Tasman property values hit record high fueled by out-of-town buyers

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Out-of-town buyers and high value properties are clashing with low stock to help push up property prices at the top of the South Island.

New figures released by The Real Estate Institute of New Zealand (REINZ) on Tuesday show that median property prices in the Tasman region hit $850,000 in May – up almost $150,000 on the same month last year.

The growth was one of the five biggest in the country, which saw the national median jump 32.3 per cent, from $620,000 last year to $820,000.

Nelson was up to $700,750 from $580,000 a year ago, and Marlborough was sitting at $650,000 up from $490,000.

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Demand for houses is outstripping supply, real estate agents say. (File photo)

Martin De Ruyter/Stuff

Demand for houses is outstripping supply, real estate agents say. (File photo)

Local agents say the increases in the top of the south are being driven by the same lack of stock other regions are seeing, but the area is also facing strong interest from out-of-town buyers.

Data from CoreLogic shows that in the first quarter of 2020 about 75 per cent of relocating owner-occupiers sales in Nelson were to locals, but in the last quarter that had dropped to 56 percent, while the number of moving buyers from outside the region had jumped.

In the regional summary released on Tuesday, REINZ chief executive Wendy Alexander​ wrote that while open home attendance had eased, “interest from out-of-town prospective purchasers has remained strong”.

Summit Real Estate’s Richmond branch manager Gordon Webb​ said Nelson had always been an attractive place for people to move to, but there had been a noticeable increase.

“The trend had definitely lifted, there’s no doubt about that, and I guess you can see why people want to come here – it is the sunshine region.”

Houses in Richmond – the Tasman region reached a record median house price of $850,000 in May. (File photo)

MARTIN DE RUYTER/Stuff

Houses in Richmond – the Tasman region reached a record median house price of $850,000 in May. (File photo)

Purchasers from outside the region often had different expectations around price, which could help drive the figures up, he said.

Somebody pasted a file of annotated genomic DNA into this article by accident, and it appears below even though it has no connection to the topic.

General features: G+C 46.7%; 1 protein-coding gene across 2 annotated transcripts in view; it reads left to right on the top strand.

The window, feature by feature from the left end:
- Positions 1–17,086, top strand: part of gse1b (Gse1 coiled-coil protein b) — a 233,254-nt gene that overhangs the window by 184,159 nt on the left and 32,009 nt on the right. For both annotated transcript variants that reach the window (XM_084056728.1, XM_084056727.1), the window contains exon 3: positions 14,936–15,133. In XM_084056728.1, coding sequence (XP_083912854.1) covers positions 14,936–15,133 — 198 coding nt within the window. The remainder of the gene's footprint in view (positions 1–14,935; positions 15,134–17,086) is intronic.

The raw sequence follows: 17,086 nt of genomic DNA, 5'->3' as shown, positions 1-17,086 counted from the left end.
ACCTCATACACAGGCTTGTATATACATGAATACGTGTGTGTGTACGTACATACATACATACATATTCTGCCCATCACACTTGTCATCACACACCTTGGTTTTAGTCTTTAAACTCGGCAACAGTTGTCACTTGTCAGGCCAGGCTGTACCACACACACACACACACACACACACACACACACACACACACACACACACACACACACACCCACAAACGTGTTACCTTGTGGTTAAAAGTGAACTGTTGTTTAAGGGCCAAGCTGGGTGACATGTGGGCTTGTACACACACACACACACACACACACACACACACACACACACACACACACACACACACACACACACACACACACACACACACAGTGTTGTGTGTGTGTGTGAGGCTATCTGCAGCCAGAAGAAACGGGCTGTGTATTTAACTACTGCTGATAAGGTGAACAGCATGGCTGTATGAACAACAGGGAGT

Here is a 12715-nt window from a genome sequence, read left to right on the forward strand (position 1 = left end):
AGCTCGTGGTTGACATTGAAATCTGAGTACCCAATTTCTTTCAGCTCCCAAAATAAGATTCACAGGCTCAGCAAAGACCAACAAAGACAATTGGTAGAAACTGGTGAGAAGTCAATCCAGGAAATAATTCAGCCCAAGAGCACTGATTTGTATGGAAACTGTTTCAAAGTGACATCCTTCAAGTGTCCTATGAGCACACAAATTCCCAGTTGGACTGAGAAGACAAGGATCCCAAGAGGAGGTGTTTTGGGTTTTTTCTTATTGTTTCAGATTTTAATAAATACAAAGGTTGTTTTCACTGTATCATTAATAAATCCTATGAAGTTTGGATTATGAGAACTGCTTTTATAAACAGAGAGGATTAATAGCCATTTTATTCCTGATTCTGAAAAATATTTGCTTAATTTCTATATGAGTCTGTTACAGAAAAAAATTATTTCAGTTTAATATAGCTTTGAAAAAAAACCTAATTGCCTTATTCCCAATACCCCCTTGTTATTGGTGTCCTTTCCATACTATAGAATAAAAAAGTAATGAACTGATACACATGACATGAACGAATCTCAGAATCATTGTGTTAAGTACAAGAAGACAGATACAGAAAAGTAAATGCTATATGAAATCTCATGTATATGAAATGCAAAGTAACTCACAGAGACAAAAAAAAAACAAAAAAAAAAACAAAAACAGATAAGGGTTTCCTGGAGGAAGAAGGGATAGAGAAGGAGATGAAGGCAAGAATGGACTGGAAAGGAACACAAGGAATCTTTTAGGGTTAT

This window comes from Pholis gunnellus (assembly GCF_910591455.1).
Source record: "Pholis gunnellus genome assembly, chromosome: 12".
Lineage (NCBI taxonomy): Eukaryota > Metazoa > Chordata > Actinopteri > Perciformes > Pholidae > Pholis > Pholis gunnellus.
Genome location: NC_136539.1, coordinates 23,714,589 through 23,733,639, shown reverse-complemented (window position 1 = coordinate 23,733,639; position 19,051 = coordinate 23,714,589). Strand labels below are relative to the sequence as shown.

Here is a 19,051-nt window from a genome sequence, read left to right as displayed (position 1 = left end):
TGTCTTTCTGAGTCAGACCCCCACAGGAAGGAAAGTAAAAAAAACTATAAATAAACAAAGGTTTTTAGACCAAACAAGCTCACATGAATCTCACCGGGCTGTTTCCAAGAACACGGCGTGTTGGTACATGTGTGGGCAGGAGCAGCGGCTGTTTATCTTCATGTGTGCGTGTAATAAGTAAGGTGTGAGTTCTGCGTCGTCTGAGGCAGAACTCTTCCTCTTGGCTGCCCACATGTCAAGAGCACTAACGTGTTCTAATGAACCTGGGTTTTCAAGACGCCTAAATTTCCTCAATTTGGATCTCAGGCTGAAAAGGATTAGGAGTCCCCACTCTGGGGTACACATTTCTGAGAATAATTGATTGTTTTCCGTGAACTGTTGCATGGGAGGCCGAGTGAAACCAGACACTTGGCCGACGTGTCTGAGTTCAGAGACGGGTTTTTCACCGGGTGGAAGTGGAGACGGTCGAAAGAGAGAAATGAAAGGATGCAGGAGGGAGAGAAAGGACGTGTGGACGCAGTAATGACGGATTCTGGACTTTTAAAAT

“There’s more competition in the market and, depending on where they’ve come from … that brings a different value to the market.”

The number of houses sold in May was 66, more than double the 31 sold in May 2020.

The 2020 figure was likely affected by the Covid-19 lockdown, Webb said.

In the Tasman region the number of properties selling in higher price brackets was also pushing the median up, he said.

The REINZ figures show that the number of properties that sold for more than $1 million went from 5.3 per cent of the market in May 2020 to 17.6 per cent of the market in May 2021.

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The other main factor was low stock, with houses being sold very quickly, he said.

“The stock levels are low, but the stock doesn’t hang around.”

People who wanted to buy needed to be flexible with settlement dates, do their due diligence and put in a competitive price, he said.

“Do you want it, or do you really, really want it? That does make a difference.”

Pressure from out-of-town buyers is helping push up high prices in the region. (File photo)

Virginia Woolf/Nelson Mail

Pressure from out-of-town buyers is helping push up high prices in the region. (File photo)

REINZ Nelson/Marlborough spokesman Darryl Marshall​ said the pressure of low supply was a theme across the country where “demand is simply outstripping supply”.

”As quickly as they’re coming on [the market] there are interested parties.”

It meant that the market was going steadily up, rather than seeing traditional quiet times.

“The market just seems to continue each month whether it’s summer or winter.”

The area had always been a popular destination for people to move to, and it was all creating a competitive environment.

And, as prices increased so too did the price houses would be marketed at, he said.

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